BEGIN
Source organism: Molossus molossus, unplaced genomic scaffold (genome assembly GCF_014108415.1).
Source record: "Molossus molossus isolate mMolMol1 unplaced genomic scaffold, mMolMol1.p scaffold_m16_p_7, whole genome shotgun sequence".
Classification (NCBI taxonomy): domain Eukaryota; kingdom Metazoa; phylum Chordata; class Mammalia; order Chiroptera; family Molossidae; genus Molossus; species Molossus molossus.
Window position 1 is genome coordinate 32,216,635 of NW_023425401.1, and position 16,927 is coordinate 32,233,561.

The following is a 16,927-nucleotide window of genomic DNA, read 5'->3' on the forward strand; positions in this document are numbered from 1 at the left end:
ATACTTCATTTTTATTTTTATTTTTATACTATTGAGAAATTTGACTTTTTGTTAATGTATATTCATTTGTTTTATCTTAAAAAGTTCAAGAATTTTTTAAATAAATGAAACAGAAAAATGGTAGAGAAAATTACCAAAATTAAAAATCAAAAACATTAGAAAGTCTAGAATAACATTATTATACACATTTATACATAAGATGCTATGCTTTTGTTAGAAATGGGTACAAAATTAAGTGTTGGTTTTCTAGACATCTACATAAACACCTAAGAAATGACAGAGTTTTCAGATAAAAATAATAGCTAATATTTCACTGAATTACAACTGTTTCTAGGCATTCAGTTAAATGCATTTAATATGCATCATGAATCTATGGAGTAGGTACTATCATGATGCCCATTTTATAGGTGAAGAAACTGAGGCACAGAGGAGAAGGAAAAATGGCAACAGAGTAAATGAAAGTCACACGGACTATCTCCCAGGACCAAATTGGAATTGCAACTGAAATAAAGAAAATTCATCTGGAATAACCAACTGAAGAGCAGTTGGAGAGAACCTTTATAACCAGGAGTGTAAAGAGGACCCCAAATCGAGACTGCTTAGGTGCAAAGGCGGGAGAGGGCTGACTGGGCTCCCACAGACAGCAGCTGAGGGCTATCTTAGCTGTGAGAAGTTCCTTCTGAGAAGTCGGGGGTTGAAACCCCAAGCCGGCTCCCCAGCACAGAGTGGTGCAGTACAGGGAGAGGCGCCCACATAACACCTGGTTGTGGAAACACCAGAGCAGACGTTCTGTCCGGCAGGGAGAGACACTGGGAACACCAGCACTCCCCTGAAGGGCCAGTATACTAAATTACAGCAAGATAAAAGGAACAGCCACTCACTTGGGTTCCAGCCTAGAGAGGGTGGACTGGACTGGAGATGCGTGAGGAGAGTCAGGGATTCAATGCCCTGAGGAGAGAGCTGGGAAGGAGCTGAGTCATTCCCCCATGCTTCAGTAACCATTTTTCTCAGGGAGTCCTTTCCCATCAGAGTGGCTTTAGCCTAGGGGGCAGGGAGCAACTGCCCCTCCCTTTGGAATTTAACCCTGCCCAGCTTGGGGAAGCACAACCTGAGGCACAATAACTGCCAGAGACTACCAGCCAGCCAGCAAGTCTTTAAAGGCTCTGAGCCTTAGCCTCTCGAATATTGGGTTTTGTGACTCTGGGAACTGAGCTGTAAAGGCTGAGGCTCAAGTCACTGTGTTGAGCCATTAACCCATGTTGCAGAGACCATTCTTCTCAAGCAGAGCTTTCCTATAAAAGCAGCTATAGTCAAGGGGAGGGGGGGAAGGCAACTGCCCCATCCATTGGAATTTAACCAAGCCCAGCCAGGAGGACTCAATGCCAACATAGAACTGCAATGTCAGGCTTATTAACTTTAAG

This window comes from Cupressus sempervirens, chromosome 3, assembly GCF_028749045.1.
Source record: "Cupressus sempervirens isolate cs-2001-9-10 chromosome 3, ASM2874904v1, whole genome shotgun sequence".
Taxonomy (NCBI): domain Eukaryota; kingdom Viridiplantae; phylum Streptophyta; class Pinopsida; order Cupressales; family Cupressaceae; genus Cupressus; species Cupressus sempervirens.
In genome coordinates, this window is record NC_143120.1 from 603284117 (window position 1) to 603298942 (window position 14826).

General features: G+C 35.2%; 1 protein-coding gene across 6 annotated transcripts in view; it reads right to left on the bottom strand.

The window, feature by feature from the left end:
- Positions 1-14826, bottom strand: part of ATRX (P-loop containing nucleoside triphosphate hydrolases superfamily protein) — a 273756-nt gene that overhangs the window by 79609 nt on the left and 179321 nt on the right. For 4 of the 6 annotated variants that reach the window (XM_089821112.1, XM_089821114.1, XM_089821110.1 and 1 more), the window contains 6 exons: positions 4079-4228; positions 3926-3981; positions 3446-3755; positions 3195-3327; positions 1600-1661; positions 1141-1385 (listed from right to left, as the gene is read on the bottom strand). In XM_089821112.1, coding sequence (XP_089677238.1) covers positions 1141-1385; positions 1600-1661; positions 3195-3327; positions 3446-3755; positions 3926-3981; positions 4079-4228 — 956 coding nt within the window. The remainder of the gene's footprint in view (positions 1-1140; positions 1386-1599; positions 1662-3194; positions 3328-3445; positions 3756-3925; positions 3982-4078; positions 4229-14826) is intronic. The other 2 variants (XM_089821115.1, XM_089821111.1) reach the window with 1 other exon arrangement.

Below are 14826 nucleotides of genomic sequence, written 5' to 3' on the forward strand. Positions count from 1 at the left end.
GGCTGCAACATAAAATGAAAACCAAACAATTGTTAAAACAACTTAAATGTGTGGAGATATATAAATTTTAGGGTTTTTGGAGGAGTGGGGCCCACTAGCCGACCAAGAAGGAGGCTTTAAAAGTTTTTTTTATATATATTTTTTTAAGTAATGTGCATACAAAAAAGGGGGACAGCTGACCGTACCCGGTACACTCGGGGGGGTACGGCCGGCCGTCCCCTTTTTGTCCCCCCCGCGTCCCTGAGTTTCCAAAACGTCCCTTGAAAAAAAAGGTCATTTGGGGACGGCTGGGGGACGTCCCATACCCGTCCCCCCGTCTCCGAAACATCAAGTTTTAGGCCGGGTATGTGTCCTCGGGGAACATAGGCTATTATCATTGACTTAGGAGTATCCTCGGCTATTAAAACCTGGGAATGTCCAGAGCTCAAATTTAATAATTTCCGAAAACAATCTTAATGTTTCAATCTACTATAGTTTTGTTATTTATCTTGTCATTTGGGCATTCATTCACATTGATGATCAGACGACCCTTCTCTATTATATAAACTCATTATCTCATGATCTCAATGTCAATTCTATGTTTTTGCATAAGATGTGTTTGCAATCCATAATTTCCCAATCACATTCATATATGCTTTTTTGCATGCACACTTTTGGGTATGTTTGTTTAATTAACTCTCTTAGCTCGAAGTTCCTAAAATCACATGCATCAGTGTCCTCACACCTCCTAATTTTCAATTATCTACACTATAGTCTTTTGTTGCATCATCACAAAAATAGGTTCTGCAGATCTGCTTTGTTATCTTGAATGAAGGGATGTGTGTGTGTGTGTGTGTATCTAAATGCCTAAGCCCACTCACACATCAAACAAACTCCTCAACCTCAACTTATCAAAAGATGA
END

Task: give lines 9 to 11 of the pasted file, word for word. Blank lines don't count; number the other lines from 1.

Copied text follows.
Taxonomy (NCBI): domain Eukaryota; kingdom Viridiplantae; phylum Streptophyta; class Pinopsida; order Cupressales; family Cupressaceae; genus Cupressus; species Cupressus sempervirens.
In genome coordinates, this window is record NC_143120.1 from 603284117 (window position 1) to 603298942 (window position 14826).

General features: G+C 35.2%; 1 protein-coding gene across 6 annotated transcripts in view; it reads right to left on the bottom strand.